# Modular Arithmetic

• Sep 19th 2010, 01:12 AM
demode
Modular Arithmetic
http://img718.imageshack.us/img718/9097/97494921.gif

Here is the solution they've given us for (a):

Quote:

We have to solve:
7 × 2 + 3 × 1 + 9 × 1 + 7 × 8 + 3 × 7 + 9 × 2 + 7 × 9 + 3 × 4 + 9 × x = 0 mod 10

196 + 9x = 0 mod 10

6 − x = 0 mod 10

x = 6

So, how did they get from "196+9x" to "6-x"? I know that 196 mod 10 = 6, but why did they change "9x" to "-x"? What did they do to it?

Also this is the given solution to part (b):

Quote:

228 + 3x = 0 mod 10
8 + 3x = 0 mod 10
3x = -8 = 2 = 12 mod 10
x = 4

I know that 228 mod 10=8, but this time they didn't change the other term (3x)...

• Sep 19th 2010, 01:55 AM
Traveller
9x = -x mod 10

The terms are altered so that the coefficient of x divides the other number.
• Sep 19th 2010, 03:32 AM
HallsofIvy
Quote:

Originally Posted by demode
http://img718.imageshack.us/img718/9097/97494921.gif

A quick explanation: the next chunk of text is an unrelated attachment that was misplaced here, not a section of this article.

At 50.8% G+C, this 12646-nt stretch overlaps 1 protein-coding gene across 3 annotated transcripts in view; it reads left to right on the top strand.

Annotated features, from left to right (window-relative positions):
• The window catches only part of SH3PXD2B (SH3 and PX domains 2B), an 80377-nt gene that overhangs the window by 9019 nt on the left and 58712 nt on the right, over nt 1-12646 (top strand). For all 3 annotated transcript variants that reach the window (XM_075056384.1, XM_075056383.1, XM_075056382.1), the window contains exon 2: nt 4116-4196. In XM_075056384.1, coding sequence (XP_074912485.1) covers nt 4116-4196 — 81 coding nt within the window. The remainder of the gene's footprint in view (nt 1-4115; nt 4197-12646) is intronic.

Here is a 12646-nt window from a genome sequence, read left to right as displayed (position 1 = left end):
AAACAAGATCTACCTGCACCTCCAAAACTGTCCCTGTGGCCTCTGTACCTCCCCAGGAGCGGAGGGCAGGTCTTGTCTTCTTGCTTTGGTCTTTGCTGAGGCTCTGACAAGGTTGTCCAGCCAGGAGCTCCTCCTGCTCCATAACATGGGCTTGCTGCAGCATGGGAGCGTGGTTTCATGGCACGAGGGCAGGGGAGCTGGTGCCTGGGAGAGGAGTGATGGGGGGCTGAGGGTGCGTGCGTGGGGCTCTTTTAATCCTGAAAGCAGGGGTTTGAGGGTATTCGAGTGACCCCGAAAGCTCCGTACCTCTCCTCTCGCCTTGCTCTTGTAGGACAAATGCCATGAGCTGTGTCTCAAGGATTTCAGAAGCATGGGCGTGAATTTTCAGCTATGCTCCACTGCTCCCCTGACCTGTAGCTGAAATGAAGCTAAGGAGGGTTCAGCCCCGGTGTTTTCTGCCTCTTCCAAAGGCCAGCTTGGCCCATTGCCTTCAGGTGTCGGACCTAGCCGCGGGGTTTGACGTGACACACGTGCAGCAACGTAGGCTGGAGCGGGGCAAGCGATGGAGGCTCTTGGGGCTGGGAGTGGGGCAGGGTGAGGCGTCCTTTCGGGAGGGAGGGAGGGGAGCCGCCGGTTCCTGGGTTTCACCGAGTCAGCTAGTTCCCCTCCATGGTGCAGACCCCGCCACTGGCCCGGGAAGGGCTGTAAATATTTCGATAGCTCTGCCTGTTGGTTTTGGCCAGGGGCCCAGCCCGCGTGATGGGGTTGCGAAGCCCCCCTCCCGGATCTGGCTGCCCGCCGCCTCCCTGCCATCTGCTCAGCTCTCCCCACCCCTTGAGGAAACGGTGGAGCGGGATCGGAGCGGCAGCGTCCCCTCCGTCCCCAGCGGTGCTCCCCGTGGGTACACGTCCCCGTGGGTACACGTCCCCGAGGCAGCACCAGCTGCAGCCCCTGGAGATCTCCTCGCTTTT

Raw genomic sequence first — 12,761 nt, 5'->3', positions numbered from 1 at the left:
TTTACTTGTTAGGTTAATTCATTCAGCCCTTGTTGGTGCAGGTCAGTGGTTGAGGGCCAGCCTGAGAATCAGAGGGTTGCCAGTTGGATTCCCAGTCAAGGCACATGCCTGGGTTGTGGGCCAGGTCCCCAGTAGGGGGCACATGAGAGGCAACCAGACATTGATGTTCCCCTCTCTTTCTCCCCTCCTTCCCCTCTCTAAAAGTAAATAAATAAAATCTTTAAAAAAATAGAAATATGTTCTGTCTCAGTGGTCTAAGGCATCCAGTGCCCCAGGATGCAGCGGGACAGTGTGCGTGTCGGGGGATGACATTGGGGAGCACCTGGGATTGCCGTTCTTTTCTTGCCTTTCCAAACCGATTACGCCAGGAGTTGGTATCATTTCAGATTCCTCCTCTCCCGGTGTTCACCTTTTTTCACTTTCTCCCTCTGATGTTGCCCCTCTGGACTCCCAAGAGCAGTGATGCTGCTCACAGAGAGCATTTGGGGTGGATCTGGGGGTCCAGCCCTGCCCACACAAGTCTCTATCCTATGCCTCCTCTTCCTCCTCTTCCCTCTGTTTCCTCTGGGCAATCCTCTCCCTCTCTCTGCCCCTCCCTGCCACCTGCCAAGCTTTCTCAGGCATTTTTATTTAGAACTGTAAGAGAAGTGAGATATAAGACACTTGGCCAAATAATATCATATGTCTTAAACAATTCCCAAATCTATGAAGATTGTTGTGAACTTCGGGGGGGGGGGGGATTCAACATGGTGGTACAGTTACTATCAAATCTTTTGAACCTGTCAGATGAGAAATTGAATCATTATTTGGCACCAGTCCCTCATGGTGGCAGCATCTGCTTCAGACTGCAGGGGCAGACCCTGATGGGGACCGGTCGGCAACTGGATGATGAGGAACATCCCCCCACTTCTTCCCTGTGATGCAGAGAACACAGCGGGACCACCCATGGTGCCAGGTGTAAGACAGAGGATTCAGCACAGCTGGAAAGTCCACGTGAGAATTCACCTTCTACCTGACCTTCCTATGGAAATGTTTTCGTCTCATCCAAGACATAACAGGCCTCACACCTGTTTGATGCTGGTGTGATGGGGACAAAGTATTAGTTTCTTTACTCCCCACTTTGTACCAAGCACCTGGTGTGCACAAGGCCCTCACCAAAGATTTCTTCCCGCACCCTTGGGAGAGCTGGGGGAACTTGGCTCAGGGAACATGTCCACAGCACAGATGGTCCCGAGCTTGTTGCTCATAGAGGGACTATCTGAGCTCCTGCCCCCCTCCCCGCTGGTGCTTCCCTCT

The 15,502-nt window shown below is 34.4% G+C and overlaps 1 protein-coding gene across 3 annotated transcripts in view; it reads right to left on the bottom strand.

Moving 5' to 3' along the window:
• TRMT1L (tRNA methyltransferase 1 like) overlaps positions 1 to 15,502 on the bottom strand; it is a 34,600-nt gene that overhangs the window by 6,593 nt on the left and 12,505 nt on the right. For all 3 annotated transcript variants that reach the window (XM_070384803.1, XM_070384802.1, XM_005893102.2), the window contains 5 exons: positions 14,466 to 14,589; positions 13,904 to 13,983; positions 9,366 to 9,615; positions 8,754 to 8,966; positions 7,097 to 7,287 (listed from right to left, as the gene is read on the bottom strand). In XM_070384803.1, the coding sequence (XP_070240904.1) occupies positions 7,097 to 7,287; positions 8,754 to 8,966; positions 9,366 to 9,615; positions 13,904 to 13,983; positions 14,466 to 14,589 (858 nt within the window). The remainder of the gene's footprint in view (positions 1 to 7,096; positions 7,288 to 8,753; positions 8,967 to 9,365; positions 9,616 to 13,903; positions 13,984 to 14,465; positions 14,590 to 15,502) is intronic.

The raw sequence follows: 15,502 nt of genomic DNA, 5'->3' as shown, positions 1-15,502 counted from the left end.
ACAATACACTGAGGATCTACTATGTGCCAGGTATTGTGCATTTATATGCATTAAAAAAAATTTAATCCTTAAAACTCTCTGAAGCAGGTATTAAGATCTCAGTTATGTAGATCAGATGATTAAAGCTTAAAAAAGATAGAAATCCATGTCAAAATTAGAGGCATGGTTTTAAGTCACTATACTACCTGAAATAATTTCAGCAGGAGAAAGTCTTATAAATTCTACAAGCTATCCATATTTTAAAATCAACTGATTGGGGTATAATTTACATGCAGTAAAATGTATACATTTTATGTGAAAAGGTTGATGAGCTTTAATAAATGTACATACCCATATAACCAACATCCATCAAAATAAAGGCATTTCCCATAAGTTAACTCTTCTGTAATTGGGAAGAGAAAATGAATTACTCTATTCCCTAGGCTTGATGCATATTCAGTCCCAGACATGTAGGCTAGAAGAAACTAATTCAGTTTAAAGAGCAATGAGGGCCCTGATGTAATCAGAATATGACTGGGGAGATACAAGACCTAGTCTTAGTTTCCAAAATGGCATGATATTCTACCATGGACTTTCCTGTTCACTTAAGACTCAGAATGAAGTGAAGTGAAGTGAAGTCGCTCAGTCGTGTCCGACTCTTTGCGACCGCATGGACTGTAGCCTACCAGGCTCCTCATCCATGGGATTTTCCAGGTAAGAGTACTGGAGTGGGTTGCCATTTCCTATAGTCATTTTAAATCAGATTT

Here is the solution they've given us for (a):

So, how did they get from "196+9x" to "6-x"? I know that 196 mod 10 = 6, but why did they change "9x" to "-x"? What did they do to it?

Same thing, really, 9= 10- 1 so 9 mod 10= -1.

Quote:

Also this is the given solution to part (b):

I know that 228 mod 10=8, but this time they didn't change the other term (3x)...

They didn't need to. 12 is evenly divisible by 3. Had it reduced to, say 3x= 7, then they would have set 3 mod 10= -7 and had -7x= 7 so x= -1= 9 (mod 10) or 3x= -3 (mod 10).
• Sep 19th 2010, 03:47 AM
demode
So in these type of problems we should always look for a way to make the coefficient of x divide the other number, or make the other number divisible by the coefficient of x?